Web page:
Nathaniel Hawthorne  --  The Scarlet Letter
  • My father’s little library consisted chiefly of books in polemic divinity, most of which I read, and have since often regretted that, at a time when I had such a thirst for knowledge, more proper books had not fallen in my way since it was now resolved I should not be a clergyman.
    Benjamin Franklin  --  The Autobiography of Benjamin Franklin

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  • The second of them, no polemic, murmured quieter things: Why should we faint, and fear to live alone, Since all alone, so Heaven has will’d, we die?
    Thomas Hardy  --  Jude the Obscure
  • I sometimes believed her marriage views, except that they weren’t polemical, were similar to Mimi’s.
    Saul Bellow  --  The Adventures of Augie March
  • She had no opinions on anything more polemic than woolen union-suits, a topic on which Mrs. Howland discoursed for five minutes.
    Sinclair Lewis  --  Main Street
  • She reflected; and with her acute memory for the letter of Angel Clare’s remarks, even when she did not comprehend their spirit, she recalled a merciless polemical syllogism that she had heard him use when, as it occasionally happened, he indulged in a species of thinking aloud with her at his side.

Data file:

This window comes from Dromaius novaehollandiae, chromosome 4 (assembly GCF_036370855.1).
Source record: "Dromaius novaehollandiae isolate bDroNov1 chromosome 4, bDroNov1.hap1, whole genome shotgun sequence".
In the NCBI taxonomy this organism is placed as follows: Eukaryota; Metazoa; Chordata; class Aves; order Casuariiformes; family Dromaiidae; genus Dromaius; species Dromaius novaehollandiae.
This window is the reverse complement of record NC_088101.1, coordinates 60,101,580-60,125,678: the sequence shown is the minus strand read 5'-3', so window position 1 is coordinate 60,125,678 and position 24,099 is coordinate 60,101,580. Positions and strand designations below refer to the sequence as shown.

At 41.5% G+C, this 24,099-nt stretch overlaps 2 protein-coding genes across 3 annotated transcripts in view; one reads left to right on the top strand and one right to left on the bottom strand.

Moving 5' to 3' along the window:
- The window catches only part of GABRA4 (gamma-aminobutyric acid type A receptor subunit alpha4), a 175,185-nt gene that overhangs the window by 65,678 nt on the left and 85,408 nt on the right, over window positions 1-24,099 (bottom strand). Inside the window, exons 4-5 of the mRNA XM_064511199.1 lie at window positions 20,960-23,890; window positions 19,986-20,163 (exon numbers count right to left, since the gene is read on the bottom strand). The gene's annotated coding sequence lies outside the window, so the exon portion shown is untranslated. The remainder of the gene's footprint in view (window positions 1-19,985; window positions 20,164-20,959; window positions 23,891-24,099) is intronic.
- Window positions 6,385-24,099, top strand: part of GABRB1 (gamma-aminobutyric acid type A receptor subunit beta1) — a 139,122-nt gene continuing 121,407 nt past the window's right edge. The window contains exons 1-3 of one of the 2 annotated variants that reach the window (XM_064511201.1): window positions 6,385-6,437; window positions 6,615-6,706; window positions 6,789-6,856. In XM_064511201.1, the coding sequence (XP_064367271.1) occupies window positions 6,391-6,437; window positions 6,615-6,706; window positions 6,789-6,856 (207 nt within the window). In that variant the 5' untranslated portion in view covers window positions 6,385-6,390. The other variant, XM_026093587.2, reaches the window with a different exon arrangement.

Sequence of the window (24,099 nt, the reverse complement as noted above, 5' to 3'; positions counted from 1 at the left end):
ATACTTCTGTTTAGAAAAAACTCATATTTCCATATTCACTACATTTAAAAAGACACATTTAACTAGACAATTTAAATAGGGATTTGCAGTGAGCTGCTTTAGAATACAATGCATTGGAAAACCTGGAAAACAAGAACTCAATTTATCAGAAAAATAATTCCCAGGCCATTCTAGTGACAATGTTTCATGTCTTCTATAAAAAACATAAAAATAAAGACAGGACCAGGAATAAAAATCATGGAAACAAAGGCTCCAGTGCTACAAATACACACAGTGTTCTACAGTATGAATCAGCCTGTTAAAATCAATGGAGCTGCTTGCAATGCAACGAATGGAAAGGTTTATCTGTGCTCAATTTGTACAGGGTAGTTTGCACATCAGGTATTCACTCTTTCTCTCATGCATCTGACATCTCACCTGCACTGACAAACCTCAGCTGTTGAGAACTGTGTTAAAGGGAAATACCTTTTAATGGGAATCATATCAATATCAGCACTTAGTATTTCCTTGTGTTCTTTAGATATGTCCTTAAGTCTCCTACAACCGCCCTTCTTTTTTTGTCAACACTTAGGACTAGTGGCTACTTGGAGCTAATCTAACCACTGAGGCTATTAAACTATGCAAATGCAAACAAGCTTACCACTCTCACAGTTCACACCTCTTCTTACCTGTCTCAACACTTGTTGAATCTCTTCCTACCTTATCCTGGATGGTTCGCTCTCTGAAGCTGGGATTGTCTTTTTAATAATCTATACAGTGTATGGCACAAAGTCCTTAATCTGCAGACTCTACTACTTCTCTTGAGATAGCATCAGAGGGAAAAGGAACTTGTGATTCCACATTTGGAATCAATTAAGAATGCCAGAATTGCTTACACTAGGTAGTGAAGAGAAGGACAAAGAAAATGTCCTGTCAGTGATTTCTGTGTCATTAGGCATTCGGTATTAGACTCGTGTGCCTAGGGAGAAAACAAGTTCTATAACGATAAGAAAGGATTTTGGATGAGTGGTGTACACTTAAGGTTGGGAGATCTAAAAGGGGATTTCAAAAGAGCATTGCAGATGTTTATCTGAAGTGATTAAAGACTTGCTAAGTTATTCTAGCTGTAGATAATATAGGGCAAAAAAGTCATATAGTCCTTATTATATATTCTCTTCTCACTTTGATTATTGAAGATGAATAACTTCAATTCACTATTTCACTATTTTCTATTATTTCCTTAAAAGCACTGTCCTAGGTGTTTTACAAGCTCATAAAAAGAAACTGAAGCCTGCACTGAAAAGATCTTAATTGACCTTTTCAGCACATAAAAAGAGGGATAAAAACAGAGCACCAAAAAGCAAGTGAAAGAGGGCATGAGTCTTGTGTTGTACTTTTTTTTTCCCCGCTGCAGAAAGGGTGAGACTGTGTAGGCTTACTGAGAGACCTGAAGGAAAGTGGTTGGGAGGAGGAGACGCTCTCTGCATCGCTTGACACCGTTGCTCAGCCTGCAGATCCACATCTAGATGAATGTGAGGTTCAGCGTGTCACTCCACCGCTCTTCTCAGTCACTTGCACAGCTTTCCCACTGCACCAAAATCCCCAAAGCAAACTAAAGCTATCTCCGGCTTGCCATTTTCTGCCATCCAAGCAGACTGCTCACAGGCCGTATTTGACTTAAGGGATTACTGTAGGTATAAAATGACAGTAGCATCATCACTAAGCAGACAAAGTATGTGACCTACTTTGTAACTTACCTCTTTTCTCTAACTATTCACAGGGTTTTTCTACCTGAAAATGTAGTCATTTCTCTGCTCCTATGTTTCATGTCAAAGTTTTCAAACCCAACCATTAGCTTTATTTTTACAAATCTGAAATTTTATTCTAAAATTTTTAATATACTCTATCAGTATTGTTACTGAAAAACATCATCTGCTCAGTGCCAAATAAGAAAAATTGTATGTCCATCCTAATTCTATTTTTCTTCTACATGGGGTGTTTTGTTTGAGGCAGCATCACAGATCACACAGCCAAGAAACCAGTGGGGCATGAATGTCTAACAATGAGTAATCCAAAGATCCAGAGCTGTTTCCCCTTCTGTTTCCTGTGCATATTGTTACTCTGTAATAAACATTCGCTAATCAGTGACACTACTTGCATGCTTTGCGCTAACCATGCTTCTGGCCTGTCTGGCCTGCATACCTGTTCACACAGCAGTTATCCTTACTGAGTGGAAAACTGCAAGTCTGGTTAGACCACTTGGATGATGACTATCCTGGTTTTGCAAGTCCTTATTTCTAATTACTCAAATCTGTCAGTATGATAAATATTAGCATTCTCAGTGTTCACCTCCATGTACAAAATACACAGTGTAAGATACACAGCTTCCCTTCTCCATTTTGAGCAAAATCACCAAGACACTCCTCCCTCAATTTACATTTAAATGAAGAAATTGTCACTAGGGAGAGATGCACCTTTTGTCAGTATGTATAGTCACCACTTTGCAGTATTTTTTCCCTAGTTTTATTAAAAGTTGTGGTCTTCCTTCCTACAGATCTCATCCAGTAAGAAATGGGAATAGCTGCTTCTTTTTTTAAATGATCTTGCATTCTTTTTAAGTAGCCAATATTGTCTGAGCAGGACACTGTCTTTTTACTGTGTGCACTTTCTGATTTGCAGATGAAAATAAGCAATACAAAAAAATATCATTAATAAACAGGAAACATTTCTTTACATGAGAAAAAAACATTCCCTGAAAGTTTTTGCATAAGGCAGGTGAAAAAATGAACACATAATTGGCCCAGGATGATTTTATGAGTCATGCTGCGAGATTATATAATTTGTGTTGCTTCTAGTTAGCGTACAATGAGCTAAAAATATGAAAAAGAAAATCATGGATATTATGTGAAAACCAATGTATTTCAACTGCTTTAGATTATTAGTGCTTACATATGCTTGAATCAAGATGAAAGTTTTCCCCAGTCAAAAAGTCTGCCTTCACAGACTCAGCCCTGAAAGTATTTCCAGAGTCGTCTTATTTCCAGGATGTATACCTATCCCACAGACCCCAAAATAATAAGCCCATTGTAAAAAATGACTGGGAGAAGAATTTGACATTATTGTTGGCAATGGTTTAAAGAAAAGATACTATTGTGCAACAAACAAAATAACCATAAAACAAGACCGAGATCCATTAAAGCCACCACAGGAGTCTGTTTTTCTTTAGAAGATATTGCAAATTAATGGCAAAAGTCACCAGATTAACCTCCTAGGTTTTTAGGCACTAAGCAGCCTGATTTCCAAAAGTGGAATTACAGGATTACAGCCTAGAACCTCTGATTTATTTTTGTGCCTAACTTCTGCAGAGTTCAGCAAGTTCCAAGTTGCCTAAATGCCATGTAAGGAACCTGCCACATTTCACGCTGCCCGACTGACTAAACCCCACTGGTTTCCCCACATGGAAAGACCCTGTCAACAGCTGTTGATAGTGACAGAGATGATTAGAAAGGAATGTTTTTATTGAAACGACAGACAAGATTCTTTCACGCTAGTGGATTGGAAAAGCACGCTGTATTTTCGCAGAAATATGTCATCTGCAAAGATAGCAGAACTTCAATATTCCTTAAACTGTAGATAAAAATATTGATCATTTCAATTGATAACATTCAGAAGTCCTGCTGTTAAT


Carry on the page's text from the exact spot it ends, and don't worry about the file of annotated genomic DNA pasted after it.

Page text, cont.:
Thomas Hardy  --  Tess of the d’Urbervilles
  • She grew provoked at the doctrines of religion; the arrogance of the polemic writings displeased her by their inveteracy in attacking people she did not know; and the secular stories, relieved with religion, seemed to her written in such ignorance of the world, that they insensibly estranged her from the truths for whose proof she was looking.
    Gustave Flaubert  --  Madame Bovary
  • Whether he shall be put into the main road by constables, or by beadles, or by bell-ringing, or by force of figures, or by correct principles of taste, or by high church, or by low church, or by no church; whether he shall be set to splitting trusses of polemical straws with the crooked knife of his mind or whether he shall be put to stone-breaking instead.
    Charles Dickens  --  Bleak House
  • At the very least, this trial should create a national polemic on the evils of slavery.
    Alexs Pate  --  Amistad
  • It’s as if Rogelio’s response has justified every polemic.
    Christina Garcia  --  Dreaming in Cuban
  • At another sits the polemical divine, plodding and wrangling in his mind about Adam’s fall in which we sinned, all as his primer has it.
    David McCullough  --  John Adams
  • The words merely serve the pictures of the subject in question, employing the facts for the tabloid polemic of how a city should be run, justice served.
    Chang-rae Lee  --  Native Speaker